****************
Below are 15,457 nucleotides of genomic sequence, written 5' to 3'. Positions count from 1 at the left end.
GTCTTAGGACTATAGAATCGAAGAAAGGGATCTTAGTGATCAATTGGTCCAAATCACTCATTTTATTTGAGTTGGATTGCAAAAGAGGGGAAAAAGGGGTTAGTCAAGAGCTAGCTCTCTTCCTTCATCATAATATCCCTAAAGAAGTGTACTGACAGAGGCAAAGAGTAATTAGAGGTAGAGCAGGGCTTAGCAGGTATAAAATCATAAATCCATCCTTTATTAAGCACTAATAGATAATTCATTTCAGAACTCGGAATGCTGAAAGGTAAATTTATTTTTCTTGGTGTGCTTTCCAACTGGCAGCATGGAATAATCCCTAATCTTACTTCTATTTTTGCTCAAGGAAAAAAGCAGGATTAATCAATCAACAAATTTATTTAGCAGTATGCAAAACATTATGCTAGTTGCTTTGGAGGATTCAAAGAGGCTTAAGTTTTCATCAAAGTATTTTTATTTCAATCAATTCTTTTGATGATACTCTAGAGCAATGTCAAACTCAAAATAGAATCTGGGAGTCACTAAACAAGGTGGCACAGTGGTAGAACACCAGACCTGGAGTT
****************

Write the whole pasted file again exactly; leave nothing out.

Below are 15,457 nucleotides of genomic sequence, written 5' to 3'. Positions count from 1 at the left end.
GTCTTAGGACTATAGAATCGAAGAAAGGGATCTTAGTGATCAATTGGTCCAAATCACTCATTTTATTTGAGTTGGATTGCAAAAGAGGGGAAAAAGGGGTTAGTCAAGAGCTAGCTCTCTTCCTTCATCATAATATCCCTAAAGAAGTGTACTGACAGAGGCAAAGAGTAATTAGAGGTAGAGCAGGGCTTAGCAGGTATAAAATCATAAATCCATCCTTTATTAAGCACTAATAGATAATTCATTTCAGAACTCGGAATGCTGAAAGGTAAATTTATTTTTCTTGGTGTGCTTTCCAACTGGCAGCATGGAATAATCCCTAATCTTACTTCTATTTTTGCTCAAGGAAAAAAGCAGGATTAATCAATCAACAAATTTATTTAGCAGTATGCAAAACATTATGCTAGTTGCTTTGGAGGATTCAAAGAGGCTTAAGTTTTCATCAAAGTATTTTTATTTCAATCAATTCTTTTGATGATACTCTAGAGCAATGTCAAACTCAAAATAGAATCTGGGAGTCACTAAACAAGGTGGCACAGTGGTAGAACACCAGACCTGGAGTT